“People are engaging with their home spaces or office spaces very similarly to how they engage with their wardrobes. A space is never really done—it becomes a continual reflection of themselves,” says Noa Santos, CEO and co-founder of Homepolish, an on-demand interior design service. “The idea of waiting eight weeks for a couch delivery seems absurd, especially to younger consumers.”

Getting products into homes quickly

This demand for convenience and speed means manufacturers and businesses need to streamline distribution and delivery processes, whether it’s in retail stores or internet sites. Multichannels often work hand-in-hand as consumers may do research online but still like to see items in stores.

Retail e-commerce sales of furniture and home furnishings grew 16.4 percent in 2017 to reach $35.95 billion, and is expected to total $62.36 billion by 2021, according to Home Furnishing Stores and Digital Commerce 2017: Trends and Benchmarks. Overall, furniture and home goods account for about $100 billion of the U.S. retail market.

Getting products into households quickly means home goods producers and distributors have to hurry to keep pace. Small businesses need flexible financing solutions and quick turnaround so they can take advantage of trends in the marketplace before they fade and change.

Quick cash flow for businesses

Crestmark financing specialists understand the small-business needs of this quick-changing marketplace and can help companies get the timely cash they need.

With flexible financing options for furniture makers, textile importers, cooking equipment manufacturers, lighting distributors, and others looking to grow their home furnishings businesses, Crestmark provides access to working capital so business can produce the products that are in demand—while they are still in demand.

If you need fast financing, Crestmark can help. Call us at 888-999-8050.

Looking for Working Capital? We Can Help.

Help with working capitalYou need cash to run your business. At times, you might find yourself a little short on reserves. As you know, things come up. A new employee is hired. A piece of equipment is added. Rent and warehousing bills are due. Business owners sometimes need a temporary boost to sustain these operations.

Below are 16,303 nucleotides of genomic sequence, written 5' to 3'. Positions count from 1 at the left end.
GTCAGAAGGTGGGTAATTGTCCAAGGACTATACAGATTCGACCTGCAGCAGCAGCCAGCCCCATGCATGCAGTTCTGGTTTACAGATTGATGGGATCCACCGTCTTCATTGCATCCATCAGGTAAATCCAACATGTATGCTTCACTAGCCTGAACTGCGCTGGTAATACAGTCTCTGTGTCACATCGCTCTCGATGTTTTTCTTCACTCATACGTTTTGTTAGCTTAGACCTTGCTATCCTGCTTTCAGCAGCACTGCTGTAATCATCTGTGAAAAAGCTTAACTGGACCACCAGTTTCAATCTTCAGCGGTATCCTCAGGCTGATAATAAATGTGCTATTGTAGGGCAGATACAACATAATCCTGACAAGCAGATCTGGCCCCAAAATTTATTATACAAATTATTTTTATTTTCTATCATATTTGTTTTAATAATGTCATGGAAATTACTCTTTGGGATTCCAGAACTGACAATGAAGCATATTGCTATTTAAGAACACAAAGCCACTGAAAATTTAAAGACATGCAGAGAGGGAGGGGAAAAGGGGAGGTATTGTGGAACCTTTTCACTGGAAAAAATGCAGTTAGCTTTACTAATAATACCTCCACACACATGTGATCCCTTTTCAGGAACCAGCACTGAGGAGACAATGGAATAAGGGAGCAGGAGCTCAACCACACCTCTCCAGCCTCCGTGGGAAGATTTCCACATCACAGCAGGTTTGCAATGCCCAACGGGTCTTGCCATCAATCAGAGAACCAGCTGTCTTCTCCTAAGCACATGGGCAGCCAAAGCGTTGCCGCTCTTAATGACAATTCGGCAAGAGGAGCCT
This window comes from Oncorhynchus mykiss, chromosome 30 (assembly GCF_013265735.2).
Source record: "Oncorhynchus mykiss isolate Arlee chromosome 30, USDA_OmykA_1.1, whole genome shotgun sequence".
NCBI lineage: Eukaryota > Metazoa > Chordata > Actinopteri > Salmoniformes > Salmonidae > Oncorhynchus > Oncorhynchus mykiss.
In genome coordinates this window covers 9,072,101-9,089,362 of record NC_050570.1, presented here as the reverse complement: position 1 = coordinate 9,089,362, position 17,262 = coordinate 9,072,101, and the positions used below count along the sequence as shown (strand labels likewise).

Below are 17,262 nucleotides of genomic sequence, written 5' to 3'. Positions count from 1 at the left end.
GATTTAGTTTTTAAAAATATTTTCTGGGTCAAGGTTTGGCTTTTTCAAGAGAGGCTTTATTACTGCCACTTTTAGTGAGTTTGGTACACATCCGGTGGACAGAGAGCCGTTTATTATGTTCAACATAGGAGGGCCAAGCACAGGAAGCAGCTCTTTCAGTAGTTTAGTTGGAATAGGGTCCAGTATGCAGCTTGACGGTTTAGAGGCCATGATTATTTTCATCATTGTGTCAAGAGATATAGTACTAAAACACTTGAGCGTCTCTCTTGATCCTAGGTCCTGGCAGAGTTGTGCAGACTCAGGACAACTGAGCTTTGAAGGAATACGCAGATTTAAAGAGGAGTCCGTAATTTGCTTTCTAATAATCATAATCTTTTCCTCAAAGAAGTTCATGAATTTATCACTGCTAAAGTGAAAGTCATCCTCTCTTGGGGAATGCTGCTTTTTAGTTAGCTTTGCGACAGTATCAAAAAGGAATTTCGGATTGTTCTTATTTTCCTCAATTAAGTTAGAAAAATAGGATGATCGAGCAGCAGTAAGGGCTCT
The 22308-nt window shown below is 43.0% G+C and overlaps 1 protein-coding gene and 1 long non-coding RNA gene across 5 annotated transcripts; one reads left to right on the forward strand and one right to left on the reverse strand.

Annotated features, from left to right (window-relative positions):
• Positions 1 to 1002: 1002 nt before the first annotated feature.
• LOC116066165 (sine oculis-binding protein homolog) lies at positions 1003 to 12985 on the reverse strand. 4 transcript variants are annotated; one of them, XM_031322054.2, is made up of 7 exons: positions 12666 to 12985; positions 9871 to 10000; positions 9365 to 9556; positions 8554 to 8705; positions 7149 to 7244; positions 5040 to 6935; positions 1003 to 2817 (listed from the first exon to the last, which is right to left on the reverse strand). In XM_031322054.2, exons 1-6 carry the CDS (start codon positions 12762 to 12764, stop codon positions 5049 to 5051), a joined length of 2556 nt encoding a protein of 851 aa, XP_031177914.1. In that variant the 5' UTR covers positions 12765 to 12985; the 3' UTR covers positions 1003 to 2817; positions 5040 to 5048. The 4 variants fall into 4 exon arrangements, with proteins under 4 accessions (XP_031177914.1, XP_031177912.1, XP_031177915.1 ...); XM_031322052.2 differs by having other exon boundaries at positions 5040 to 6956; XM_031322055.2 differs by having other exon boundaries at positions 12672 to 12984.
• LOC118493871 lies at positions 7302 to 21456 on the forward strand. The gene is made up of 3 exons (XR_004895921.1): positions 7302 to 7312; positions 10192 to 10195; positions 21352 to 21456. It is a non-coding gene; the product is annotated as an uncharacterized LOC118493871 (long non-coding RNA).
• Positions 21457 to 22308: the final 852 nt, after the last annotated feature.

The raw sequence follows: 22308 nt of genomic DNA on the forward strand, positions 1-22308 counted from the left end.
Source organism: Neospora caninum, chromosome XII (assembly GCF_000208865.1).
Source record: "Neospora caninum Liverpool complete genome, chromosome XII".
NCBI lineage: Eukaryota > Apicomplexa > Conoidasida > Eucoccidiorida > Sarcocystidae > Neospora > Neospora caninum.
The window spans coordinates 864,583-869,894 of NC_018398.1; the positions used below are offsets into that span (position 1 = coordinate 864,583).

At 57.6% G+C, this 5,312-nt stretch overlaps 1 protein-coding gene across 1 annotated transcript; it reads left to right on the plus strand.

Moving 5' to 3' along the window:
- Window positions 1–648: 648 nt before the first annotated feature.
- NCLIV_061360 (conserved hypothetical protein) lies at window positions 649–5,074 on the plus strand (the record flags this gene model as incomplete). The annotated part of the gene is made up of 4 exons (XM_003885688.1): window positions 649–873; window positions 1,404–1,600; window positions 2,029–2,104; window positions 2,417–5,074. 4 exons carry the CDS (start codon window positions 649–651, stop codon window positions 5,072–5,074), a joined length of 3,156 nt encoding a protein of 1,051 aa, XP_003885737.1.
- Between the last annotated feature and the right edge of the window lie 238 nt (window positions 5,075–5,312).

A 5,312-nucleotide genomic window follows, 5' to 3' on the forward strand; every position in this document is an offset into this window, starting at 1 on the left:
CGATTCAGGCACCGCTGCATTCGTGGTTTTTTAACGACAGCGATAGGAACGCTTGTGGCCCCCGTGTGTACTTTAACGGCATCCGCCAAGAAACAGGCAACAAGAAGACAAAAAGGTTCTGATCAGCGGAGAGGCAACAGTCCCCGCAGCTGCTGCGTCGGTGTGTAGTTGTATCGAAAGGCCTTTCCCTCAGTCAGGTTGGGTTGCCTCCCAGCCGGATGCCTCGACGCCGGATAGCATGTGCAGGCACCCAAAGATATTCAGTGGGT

A financially stable company needs a healthy amount of working capital to maintain operational efficiency. Your assets should outweigh your liabilities, but sometimes that balance shifts. If your cash on hand is low, there are flexible funding options that make the most of your assets, inventory and accounts receivable to free up the cash or credit you need.

Consider asset-based lending if you require an infrequent, but major purchase

If you are faced with a large-scale spend, but it’s not an ongoing expense, you might consider a term loan or revolving line of credit based on your assets as collateral. Asset-based lending (ABL) is affordable with flexible payment plans, and may make your upfront purchase cost less intimidating.

With ABL, your current accounts receivable, inventory and assets can be used as collateral for the loan. You don’t sell your assets; you borrow against them.

ABL is secure, as long as your assets remain stable. It is not tied to profit margins, but the liquidity value of your assets. This style of financing can be more tolerant of business downturns and fluctuations. It appeals to businesses that are unable to obtain traditional bank loans.

Consider factoring if your customers are slow to pay

You have plenty of customers, but they are slow to pay their invoices. In the meantime, you must continue to make payroll and keep business moving along. Factoring allows you to collect on invoices immediately and leave the administrative work to a trusted and reliable expert. It is a form of ABL that provides versatility for business owners.

Factoring is a cash advance on your own money. It is not a loan. There is no monthly payment. Instead, you turn your invoices over to a factor, who gives you a percentage immediately, then collects from the customer, keeps a small fee, and provides the remainder to you. Business owners often find this streamlined process beneficial because it includes administrative assistance for bookkeeping, credit protection and follow-up on receivables.

Consider leasing if you need to re-equip your office

With fast-moving technology, you may need to update your information and data systems. In times of growth, you may need to expand your operations, machinery and tooling. Equipment leasing is a beneficial option if you need the goods now, but you prefer to pay over time.

At the end of the lease, you can return the equipment and start fresh, or consider applying past payments toward the purchase of the equipment you were already using. Experts can help you determine whether a fair market value lease (FMV) or a $1 buyout lease is the better option for your circumstances.

Consider an SBA loan if you need quick approval, low interest and a low down payment